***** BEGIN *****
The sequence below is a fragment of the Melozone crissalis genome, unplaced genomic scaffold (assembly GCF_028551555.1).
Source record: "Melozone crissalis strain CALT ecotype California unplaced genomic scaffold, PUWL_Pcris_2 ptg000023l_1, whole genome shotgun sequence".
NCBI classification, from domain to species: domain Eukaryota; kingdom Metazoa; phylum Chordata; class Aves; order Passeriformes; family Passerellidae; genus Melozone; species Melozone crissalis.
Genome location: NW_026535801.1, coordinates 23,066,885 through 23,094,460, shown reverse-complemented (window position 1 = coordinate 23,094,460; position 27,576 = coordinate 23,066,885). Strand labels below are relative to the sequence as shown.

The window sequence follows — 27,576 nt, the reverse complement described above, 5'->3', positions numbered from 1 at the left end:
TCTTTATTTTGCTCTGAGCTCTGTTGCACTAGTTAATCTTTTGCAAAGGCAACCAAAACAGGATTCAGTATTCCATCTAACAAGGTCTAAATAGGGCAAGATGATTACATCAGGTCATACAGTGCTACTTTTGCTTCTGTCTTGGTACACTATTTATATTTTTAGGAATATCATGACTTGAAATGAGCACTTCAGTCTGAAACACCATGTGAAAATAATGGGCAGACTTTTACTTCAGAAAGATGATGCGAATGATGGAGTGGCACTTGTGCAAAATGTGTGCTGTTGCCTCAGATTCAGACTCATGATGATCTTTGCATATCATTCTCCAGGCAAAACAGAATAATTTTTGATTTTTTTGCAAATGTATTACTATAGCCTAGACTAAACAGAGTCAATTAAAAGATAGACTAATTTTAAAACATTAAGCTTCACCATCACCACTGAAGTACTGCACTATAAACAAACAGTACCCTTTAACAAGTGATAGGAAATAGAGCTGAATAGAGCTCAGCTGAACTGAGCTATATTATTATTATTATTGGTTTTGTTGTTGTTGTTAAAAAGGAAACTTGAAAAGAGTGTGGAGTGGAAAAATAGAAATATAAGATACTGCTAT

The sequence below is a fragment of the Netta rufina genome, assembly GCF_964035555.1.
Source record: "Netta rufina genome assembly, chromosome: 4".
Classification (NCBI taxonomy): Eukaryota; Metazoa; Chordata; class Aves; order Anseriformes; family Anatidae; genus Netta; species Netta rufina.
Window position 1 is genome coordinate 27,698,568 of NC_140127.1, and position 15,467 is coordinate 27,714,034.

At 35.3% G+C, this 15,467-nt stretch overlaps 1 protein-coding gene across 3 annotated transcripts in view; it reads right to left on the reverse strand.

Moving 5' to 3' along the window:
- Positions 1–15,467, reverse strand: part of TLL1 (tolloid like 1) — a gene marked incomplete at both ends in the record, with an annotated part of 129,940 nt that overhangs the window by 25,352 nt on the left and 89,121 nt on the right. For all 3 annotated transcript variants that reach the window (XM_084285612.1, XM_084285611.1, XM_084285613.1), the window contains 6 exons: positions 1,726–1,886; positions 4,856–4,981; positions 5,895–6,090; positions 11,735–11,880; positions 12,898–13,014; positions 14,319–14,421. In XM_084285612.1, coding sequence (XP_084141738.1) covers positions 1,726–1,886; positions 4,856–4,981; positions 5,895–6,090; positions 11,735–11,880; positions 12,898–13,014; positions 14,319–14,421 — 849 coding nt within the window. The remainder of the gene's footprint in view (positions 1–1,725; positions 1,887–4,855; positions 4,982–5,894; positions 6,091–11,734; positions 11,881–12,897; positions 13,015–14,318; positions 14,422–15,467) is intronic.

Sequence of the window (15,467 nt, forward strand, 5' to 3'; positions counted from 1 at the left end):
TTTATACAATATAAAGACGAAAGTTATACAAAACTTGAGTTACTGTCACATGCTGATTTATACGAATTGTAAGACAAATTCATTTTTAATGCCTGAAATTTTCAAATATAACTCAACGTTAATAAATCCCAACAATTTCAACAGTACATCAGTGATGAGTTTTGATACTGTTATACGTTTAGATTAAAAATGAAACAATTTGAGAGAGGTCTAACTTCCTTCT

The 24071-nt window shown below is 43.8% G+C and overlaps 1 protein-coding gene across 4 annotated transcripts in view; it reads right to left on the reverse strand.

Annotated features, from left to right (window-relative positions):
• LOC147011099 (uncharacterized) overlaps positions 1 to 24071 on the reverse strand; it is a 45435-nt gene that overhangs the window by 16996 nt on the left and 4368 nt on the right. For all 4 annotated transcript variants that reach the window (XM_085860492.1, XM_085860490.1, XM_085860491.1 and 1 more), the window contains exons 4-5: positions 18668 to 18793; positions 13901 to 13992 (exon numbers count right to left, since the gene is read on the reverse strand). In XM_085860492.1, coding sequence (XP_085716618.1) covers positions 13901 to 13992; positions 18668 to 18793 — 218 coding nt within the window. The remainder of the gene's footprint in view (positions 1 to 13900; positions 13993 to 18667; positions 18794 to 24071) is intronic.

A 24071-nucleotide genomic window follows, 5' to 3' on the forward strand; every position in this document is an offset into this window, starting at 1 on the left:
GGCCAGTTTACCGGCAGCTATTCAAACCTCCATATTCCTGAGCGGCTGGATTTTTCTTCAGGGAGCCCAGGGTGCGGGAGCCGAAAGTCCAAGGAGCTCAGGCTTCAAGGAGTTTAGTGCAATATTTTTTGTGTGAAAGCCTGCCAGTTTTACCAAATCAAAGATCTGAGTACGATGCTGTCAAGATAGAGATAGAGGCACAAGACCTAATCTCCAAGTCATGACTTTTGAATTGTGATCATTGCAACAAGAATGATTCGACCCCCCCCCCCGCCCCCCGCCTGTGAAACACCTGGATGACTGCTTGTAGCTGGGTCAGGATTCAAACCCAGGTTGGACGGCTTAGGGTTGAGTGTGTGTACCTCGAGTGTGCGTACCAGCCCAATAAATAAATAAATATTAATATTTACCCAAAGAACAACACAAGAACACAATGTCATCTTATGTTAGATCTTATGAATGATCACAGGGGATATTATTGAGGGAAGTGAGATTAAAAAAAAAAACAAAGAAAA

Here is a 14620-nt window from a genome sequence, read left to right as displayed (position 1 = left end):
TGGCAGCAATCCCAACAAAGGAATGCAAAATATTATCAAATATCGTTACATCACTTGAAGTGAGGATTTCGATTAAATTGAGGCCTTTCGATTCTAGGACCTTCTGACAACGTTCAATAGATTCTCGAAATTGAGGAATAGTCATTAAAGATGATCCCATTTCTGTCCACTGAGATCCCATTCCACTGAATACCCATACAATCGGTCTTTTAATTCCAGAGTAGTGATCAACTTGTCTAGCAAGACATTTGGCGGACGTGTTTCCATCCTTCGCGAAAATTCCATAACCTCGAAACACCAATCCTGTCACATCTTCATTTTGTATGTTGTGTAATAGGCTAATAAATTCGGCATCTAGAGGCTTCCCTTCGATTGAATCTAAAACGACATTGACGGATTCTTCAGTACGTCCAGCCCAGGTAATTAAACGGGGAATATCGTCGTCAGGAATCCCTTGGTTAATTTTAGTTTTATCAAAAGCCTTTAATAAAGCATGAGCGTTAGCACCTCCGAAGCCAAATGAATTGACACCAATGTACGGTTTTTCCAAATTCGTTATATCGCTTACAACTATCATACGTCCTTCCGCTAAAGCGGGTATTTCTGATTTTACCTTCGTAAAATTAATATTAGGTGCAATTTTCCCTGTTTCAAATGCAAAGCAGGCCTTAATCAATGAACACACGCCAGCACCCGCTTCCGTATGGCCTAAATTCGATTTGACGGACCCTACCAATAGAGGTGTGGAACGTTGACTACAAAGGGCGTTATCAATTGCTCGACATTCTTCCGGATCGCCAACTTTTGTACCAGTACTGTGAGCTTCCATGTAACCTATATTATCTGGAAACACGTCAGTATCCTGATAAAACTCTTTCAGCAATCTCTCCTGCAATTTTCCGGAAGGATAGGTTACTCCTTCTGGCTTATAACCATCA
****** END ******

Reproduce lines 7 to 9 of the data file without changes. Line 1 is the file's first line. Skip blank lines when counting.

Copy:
The sequence below is a fragment of the Netta rufina genome, assembly GCF_964035555.1.
Source record: "Netta rufina genome assembly, chromosome: 4".
Classification (NCBI taxonomy): Eukaryota; Metazoa; Chordata; class Aves; order Anseriformes; family Anatidae; genus Netta; species Netta rufina.